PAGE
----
I switched to only spinning tussah blends some time ago having read this was a wild silk where moths were allowed to hatch before the silk was harvested. I now understand that this is not really the case although eri, also known as peace silk, allows for this. However the industry is complicated and, as noted in the workshop, has very long supply chains where it’s not always possible to be accurate about sources. As a vegetarian I’d be much happier being able to buy naturally hatched silk, rather like I only buy angora from small producers I know have excellent welfare standards, but this seems to be a more complicated topic than I realised.

Overall I really enjoyed this workshop and I have plenty of silk left to experiment a little more with different twist levels. I really liked the penduncle and eri, and was surprised to hear that these were both supplied by HTC in their undyed form. The grey/brown of the penduncle is particularly beautiful and I can imagine a very nice shawl or cowl made from this in its undyed state.

Finished Handspun: Core Spun Yarn

I finished this up a few weeks ago now but am only just getting around to posting the details. This is the core spun yarn I made from the Fellview Fibres 2020 12 Days of Christmas calendar.

The fibre is Elegance and is a BFL and silk blend. I feel a little bit guilty for using such a lovely blend in an art yarn but I have a lot of gradient yarns (mostly because I love Fellview Fibres so much) so I wanted to try something different with this one. It has a lace weight cotton core yarn which made a good grippy base for the wrapping, and I plied it with a gold thread. I finished it by washing in alternating hot and cold baths to felt it slightly.

Wheel: Matchless

Ratio: 4:1

Length: 116m

Weight: 129g

I’ve played around with core spinning before but this is my first full yarn. I have no idea what I will do with it yet, I might use it in a weaving project, maybe alongside another batch of the gradient spun as a chain ply. That’s what I did with the other half of the 12 Days of Christmas set and it made a beautiful yarn:

Year of Projects Week Twenty Seven

It’s been a while since I posted anything but the end of last year was just so busy I found it difficult to get much crafting done. I have managed to make some progress over the Christmas period:

The Man-Socks of Doom are slowly getting there. They would have been finished by Christmas but I went wrong on the heel turn and lost heart at the thought of unravelling. This is definitely one to finish for January.

I finished my corespun yarn and I will do an update for this later in the week once I’ve worked out how much I have. I’m not sure whether I like this or not, and I have absolutely no idea what to actually do with it, but I really enjoyed the process of making it.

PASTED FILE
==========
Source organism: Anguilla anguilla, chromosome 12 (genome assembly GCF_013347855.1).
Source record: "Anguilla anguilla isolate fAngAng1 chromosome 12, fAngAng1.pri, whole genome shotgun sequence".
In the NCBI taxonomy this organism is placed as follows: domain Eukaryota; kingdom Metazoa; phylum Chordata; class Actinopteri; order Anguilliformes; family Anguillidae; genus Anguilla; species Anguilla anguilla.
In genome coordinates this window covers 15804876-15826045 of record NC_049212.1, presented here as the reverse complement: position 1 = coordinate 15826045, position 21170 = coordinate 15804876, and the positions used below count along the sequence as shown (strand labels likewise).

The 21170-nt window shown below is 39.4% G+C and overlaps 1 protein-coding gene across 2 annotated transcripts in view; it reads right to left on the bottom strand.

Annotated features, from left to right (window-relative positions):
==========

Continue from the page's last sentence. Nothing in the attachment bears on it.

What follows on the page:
I’m making my way through my Hilltop Coloud 12 Days of Cristmas spin. I’ve decided to spin this as a traditional 3-ply mixing and matching the fibres in a combo spin. I’m enjoying it so far. This is my progress with the first six days.

I haven’t made any crafting goals for the year ahead beyond trying to make sure I do something every week, however small. I think for now finishing up some of my WIPs will be the main focus and I certainly have plenty of those. I’d like to try and use up some stash, I know there is some beautiful purple Malabrigo there somewhere. I’m hoping Wonderwool will run this year. It’s my local yarn festival and it’s been two years since it was about to run as a physical thing. I’m going to try and keep my yarn purchasing at a minimum with the exception of that.

Non-crafting goals are to get more books read this year, I’m aiming for 75. I do include audio books otherwise I find having to choose between crafting and reading difficult. I’m also hoping it increase my running this year so my January challenge is to run at least one mile a day. The weather here is pretty atrocious at the moment so it’s a hard call as to whether I should have made it a swimming challenge!

That’s it for my quick update. Wishing you a happy 2022 and good luck with your own projects and challenges for the year ahead.

Year of Projects 2021/22 Week Twenty

I missed a posting last week because things have been super busy on the work front. I think I’m back on top of things again now (famous last words and all that!)

This week I’ve mostly been spinning because even endless rounds of stockinette stitch socks was too much. Well to be fair, I turned the heel, messed up somehow, ripped it back and haven’t had the heart to pick it up again so spinning it is.

I’ve made a start on an art yarn gradient using fibre from the 2020 Fellview Fibres 12 Days of Christmas Calendar, you can see the original batts here on the Fellview Fibres website. I wanted to do something different to my usual ‘spin it and see what you get’ although I’m a bit sad I’ve lost the lovely lustre of the blend. I’m not quite good enough to spin a balanced singles core spun yarn so I’ve gone with making a plied core spun.